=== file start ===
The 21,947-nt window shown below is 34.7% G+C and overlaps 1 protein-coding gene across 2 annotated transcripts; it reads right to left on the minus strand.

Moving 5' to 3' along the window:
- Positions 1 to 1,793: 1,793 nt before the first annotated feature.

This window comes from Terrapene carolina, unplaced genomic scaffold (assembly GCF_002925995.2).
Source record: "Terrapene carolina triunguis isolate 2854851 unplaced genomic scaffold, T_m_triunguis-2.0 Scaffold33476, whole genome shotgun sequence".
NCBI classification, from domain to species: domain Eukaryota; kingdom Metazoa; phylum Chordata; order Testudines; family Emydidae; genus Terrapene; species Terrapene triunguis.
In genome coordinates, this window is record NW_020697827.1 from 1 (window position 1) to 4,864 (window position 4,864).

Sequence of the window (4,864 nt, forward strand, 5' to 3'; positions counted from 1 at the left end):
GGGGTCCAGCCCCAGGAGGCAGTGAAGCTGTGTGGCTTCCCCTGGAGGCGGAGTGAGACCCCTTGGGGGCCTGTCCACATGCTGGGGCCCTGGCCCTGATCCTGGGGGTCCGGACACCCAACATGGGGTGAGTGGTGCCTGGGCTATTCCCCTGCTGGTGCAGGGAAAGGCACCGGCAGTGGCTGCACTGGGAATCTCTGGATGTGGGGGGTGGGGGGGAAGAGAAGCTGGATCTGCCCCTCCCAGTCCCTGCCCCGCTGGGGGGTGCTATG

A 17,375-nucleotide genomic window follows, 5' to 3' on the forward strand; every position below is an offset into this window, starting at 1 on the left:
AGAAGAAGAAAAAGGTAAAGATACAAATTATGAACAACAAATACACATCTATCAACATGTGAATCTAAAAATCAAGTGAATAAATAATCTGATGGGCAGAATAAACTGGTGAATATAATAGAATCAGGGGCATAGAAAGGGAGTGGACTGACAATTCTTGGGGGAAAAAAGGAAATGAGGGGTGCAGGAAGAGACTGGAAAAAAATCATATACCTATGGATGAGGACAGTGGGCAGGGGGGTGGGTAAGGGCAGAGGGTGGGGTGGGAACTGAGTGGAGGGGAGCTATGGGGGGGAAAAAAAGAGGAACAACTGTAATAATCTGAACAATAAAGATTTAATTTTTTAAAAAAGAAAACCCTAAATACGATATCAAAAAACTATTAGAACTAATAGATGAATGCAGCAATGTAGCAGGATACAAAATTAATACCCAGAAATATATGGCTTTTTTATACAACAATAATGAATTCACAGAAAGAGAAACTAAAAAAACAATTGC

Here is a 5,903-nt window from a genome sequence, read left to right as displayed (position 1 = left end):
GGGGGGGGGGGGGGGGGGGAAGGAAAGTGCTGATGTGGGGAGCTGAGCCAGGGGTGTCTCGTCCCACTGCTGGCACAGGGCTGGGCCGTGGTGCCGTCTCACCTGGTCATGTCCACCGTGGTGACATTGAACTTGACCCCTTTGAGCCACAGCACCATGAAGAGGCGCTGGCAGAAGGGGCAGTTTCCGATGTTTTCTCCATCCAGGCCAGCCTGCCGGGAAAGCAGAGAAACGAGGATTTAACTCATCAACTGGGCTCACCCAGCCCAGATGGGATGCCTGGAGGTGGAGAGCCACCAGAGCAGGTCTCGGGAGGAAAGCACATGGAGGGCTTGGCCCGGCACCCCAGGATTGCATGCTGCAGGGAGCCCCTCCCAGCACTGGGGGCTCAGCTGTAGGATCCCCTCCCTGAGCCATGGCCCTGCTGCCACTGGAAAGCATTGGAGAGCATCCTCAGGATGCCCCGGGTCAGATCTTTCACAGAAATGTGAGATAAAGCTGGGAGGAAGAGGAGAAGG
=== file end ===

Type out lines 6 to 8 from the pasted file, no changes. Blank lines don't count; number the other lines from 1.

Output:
NCBI classification, from domain to species: domain Eukaryota; kingdom Metazoa; phylum Chordata; order Testudines; family Emydidae; genus Terrapene; species Terrapene triunguis.
In genome coordinates, this window is record NW_020697827.1 from 1 (window position 1) to 4,864 (window position 4,864).

Sequence of the window (4,864 nt, forward strand, 5' to 3'; positions counted from 1 at the left end):